Uber drivers get (kinda) unionised in New York, but disappear in Austin, Texas…

Uber, the ride-hailing company valued at $62.5bn last December, has announced that it will recognise the Independent Drivers Guild to represent 35,000 drivers in New York City. The guild is affiliated to the International Association of Machinists and Aerospace Workers (IAM), an AFL-CIO/CLC trade union representing more than 500,000 workers in over 200 locals (or branches) in the US and Canada.

But the guild itself is not a union in the familiar sense of the word, and the IAM has agreed with Uber not to attempt to unionise any of its drivers. The guild has been established chiefly to provide a forum for the drivers, and a channel between the drivers and Uber. It is also an ally for Uber in its lobbying of the New York state legislature to reduce the company’s tax liability. Uber is the most valuable private technology company in the world.

Not all Uber drivers in New York want the guild. Abdoul Diallo, a founder of the Uber Drivers Network, told the New York Times that the guild is no substitute for a proper union, and his organisation has already signed up 5,000 drivers in favour of  representation by the Amalgamated Transit Union, which claims to be “the largest labor union representing transit and allied workers in the US and Canada”, with around 200,000 members in some 240 locals.

Unionisation of Uber drivers is progressing in a patchy way. For example, Seattle voted last year to approve a bill allowing drivers for Uber and other on-line ride-hailing companies to form unions. But Uber recently settled a class-action lawsuit with 385,000 drivers in California and Massachusetts who had sought to be categorised as employees with the associated rights to employee benefits and protections. The company agreed to pay an estimated $100 million in compensation and loosen some of its restrictive practices, but the drivers will continue to be classified as freelance contractors.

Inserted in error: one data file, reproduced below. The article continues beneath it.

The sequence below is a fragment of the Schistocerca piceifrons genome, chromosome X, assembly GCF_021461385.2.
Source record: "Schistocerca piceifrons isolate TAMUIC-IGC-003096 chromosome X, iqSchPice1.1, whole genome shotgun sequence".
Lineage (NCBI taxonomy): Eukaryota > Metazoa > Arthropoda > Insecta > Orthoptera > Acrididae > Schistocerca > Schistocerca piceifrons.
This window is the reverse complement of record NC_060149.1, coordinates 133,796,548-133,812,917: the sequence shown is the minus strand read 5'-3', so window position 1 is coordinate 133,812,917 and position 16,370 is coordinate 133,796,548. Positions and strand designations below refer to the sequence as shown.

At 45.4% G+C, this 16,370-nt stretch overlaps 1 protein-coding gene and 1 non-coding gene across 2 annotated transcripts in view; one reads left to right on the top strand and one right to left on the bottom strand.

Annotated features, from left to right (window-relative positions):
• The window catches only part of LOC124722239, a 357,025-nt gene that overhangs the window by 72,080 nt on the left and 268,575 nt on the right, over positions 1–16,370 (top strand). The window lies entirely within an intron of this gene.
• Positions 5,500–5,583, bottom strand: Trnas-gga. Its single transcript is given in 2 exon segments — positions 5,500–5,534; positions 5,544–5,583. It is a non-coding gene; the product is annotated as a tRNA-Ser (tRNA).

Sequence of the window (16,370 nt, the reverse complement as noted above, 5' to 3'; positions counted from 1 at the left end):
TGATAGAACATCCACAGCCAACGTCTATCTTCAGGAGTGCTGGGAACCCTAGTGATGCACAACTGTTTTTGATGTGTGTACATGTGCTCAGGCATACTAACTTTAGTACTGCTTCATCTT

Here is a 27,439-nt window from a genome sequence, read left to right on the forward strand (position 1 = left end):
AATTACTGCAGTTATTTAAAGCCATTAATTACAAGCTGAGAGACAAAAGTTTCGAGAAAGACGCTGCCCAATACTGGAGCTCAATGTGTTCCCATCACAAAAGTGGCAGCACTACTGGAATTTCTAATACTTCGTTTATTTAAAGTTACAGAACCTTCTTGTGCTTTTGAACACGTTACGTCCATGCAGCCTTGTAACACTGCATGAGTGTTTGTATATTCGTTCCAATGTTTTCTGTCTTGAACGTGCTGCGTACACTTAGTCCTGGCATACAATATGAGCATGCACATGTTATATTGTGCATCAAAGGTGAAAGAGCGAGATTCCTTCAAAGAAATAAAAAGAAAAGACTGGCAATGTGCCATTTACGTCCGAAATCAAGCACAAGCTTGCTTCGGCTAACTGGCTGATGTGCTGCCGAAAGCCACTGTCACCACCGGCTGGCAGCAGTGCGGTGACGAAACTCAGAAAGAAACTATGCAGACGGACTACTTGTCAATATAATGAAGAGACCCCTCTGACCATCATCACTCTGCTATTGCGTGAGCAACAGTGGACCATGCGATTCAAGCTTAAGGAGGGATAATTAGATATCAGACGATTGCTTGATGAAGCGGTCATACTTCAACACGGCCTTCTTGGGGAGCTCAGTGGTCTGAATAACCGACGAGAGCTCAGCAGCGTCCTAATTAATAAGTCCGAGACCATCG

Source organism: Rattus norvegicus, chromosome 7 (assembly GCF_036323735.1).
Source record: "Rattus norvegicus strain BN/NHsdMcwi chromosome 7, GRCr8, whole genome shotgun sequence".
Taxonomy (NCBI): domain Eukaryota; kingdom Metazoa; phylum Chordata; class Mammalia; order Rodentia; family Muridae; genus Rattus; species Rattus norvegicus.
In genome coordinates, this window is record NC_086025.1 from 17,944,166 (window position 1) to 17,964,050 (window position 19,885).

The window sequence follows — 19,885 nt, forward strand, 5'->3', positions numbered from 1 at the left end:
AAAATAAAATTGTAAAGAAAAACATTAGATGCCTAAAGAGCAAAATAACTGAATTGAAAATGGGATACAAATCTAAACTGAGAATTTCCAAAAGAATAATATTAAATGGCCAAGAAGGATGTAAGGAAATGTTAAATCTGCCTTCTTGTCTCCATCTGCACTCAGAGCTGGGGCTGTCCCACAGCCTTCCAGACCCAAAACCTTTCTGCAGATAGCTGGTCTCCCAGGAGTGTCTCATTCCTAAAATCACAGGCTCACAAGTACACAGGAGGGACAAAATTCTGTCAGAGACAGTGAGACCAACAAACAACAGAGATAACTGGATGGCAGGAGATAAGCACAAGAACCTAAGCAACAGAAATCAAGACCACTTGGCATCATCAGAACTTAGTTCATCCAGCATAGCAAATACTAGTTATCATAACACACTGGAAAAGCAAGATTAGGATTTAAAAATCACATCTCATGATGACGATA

San Francisco based Uber has been striking deals in an attempt to bypass unionisation. The company demands that it must be able to continue classifying its drivers as contractors and does not allow organisations representing drivers to negotiate contracts or engage in collective bargaining of any sort.

While maintaining that its drivers are freelances,  Uber insists on setting fares and remuneration rates. There remains plenty of scope for real unions to take on Uber and other “gig economy” players. In fact, Shannon Liss-Riordan, the attorney representing the drivers in the California class-action, said in a statement. “Importantly, the case is being settled—not decided.”

Meanwhile, Uber no longer has drivers at all in Austin, the state capital of Texas. Uber and its competitor, Lyft, shut down their operations in Austin after failing to win a referendum on a city council ordinance requiring the companies to conduct fingerprint checks on their drivers to screen out anyone with a criminal conviction. Conventional taxi companies already run fingerprint checks. So, curiously, does Uber in New York and Houston.

According to the New York Times, Austin city councillors were ready to negotiate with Uber and Lyft, but the companies rejected the council’s approaches and apparently chose to undertake a hugely expensive campaign, costing millions of dollars, in an attempt to persuade the local voters to throw out the ordinance. Presumably they didn’t have to pay out any redundancy money to the drivers who lost their gigs.

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Gary Herman

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